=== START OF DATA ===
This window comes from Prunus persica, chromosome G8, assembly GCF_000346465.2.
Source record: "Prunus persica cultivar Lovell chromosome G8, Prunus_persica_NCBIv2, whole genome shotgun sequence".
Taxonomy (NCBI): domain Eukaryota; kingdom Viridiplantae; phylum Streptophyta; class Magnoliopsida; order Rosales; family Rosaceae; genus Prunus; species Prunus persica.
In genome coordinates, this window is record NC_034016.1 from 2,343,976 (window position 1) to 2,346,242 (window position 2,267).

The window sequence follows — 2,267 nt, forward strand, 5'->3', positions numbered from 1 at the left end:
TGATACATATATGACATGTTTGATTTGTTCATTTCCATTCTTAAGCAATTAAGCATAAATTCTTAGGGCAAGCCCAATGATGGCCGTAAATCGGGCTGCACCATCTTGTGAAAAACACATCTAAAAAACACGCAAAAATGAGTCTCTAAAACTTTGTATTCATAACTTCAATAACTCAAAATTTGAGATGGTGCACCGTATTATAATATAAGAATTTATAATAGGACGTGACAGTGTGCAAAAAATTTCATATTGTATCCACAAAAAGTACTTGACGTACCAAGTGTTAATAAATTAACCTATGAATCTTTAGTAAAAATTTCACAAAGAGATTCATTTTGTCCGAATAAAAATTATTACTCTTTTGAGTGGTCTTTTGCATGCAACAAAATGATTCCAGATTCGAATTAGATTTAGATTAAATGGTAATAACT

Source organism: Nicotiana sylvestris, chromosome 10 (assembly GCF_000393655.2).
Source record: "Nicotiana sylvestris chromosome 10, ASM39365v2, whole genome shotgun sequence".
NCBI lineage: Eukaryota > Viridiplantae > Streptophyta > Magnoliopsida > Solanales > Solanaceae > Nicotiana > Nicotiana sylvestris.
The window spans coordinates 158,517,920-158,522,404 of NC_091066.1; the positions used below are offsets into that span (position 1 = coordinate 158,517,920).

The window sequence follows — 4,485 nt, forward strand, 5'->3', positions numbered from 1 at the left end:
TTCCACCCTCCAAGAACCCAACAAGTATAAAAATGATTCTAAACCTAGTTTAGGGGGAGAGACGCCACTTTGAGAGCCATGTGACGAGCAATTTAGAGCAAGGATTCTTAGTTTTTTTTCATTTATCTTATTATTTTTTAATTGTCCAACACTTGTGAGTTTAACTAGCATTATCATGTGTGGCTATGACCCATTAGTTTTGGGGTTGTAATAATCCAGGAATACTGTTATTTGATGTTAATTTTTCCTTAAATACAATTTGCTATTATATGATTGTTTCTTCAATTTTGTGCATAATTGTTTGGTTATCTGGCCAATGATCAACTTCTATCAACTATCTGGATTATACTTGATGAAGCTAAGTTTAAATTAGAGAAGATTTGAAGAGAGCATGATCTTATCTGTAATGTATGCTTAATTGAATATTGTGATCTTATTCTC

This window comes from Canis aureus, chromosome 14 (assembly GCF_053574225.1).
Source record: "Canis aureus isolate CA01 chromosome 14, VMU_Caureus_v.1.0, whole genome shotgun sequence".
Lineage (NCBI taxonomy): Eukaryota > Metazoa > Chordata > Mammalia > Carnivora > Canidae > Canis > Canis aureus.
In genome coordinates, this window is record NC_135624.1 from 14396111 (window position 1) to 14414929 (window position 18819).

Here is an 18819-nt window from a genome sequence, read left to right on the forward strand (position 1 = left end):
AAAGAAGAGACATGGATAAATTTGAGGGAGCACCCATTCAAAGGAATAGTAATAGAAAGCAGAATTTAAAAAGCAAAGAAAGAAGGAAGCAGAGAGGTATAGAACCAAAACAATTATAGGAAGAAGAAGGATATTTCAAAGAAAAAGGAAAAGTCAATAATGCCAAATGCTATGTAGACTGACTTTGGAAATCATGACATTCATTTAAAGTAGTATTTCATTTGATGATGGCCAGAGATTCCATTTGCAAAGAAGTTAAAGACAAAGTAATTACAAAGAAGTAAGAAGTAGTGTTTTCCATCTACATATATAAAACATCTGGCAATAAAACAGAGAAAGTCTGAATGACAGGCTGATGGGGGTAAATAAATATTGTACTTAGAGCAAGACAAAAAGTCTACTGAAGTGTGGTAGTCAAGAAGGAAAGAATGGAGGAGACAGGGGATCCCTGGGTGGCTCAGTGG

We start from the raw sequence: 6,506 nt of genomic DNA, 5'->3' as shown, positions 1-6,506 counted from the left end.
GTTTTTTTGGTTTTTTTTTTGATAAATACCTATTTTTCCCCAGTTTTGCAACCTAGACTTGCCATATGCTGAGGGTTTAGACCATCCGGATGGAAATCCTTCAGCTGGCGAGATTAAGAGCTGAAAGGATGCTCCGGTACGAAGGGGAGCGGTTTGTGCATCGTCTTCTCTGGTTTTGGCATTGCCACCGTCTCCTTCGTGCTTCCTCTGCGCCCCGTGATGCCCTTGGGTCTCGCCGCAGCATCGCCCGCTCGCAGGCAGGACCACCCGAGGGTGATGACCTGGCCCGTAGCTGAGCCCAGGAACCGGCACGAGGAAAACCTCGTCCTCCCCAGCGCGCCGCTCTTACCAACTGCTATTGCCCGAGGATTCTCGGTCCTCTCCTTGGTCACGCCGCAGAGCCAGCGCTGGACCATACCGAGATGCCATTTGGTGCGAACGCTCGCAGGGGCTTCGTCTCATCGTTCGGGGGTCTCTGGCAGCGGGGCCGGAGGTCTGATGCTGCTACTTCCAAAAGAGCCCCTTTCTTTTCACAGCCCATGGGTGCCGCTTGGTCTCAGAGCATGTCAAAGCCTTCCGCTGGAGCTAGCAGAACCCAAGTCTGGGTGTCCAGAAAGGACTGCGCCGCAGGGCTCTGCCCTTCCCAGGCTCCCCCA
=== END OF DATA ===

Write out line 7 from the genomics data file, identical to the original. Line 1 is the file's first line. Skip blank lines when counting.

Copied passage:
Source organism: Nicotiana sylvestris, chromosome 10 (assembly GCF_000393655.2).